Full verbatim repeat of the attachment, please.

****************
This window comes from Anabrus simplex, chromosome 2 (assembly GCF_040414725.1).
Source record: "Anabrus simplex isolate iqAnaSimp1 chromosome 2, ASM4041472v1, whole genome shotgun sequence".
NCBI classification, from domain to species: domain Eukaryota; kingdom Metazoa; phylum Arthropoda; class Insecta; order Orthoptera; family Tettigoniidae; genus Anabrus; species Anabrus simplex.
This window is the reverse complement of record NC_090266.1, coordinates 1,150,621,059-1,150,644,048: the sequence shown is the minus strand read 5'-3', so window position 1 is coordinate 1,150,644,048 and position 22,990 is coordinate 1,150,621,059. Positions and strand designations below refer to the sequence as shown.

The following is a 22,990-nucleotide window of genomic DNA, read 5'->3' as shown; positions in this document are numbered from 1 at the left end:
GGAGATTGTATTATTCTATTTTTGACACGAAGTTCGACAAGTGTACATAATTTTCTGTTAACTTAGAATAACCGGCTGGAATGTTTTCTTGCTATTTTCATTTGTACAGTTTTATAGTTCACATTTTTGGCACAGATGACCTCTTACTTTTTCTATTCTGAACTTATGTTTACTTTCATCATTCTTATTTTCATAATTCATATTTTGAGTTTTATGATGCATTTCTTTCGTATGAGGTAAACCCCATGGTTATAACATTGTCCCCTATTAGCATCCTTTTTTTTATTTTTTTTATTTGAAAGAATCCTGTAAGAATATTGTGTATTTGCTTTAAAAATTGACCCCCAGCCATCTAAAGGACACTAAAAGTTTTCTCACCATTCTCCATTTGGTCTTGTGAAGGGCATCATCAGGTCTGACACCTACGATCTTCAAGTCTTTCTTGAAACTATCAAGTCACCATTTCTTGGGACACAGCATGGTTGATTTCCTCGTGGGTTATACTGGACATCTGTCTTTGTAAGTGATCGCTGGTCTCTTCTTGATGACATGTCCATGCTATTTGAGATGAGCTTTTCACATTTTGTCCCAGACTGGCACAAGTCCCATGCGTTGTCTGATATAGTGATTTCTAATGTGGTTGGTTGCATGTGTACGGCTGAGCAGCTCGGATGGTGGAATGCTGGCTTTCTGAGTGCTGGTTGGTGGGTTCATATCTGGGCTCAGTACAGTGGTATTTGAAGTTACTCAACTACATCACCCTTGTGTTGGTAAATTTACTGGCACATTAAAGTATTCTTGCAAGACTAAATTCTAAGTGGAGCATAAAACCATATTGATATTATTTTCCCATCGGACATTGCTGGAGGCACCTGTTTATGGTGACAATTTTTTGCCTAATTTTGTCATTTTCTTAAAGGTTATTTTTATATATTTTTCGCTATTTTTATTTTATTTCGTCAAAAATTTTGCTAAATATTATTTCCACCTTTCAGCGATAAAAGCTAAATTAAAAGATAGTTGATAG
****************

This window comes from Anabrus simplex, chromosome 2 (assembly GCF_040414725.1).
Source record: "Anabrus simplex isolate iqAnaSimp1 chromosome 2, ASM4041472v1, whole genome shotgun sequence".
NCBI classification, from domain to species: domain Eukaryota; kingdom Metazoa; phylum Arthropoda; class Insecta; order Orthoptera; family Tettigoniidae; genus Anabrus; species Anabrus simplex.
This window is the reverse complement of record NC_090266.1, coordinates 1,150,621,059-1,150,644,048: the sequence shown is the minus strand read 5'-3', so window position 1 is coordinate 1,150,644,048 and position 22,990 is coordinate 1,150,621,059. Positions and strand designations below refer to the sequence as shown.

The following is a 22,990-nucleotide window of genomic DNA, read 5'->3' as shown; positions in this document are numbered from 1 at the left end:
GGAGATTGTATTATTCTATTTTTGACACGAAGTTCGACAAGTGTACATAATTTTCTGTTAACTTAGAATAACCGGCTGGAATGTTTTCTTGCTATTTTCATTTGTACAGTTTTATAGTTCACATTTTTGGCACAGATGACCTCTTACTTTTTCTATTCTGAACTTATGTTTACTTTCATCATTCTTATTTTCATAATTCATATTTTGAGTTTTATGATGCATTTCTTTCGTATGAGGTAAACCCCATGGTTATAACATTGTCCCCTATTAGCATCCTTTTTTTTATTTTTTTTATTTGAAAGAATCCTGTAAGAATATTGTGTATTTGCTTTAAAAATTGACCCCCAGCCATCTAAAGGACACTAAAAGTTTTCTCACCATTCTCCATTTGGTCTTGTGAAGGGCATCATCAGGTCTGACACCTACGATCTTCAAGTCTTTCTTGAAACTATCAAGTCACCATTTCTTGGGACACAGCATGGTTGATTTCCTCGTGGGTTATACTGGACATCTGTCTTTGTAAGTGATCGCTGGTCTCTTCTTGATGACATGTCCATGCTATTTGAGATGAGCTTTTCACATTTTGTCCCAGACTGGCACAAGTCCCATGCGTTGTCTGATATAGTGATTTCTAATGTGGTTGGTTGCATGTGTACGGCTGAGCAGCTCGGATGGTGGAATGCTGGCTTTCTGAGTGCTGGTTGGTGGGTTCATATCTGGGCTCAGTACAGTGGTATTTGAAGTTACTCAACTACATCACCCTTGTGTTGGTAAATTTACTGGCACATTAAAGTATTCTTGCAAGACTAAATTCTAAGTGGAGCATAAAACCATATTGATATTATTTTCCCATCGGACATTGCTGGAGGCACCTGTTTATGGTGACAATTTTTTGCCTAATTTTGTCATTTTCTTAAAGGTTATTTTTATATATTTTTCGCTATTTTTATTTTATTTCGTCAAAAATTTTGCTAAATATTATTTCCACCTTTCAGCGATAAAAGCTAAATTAAAAGATAGTTGATAG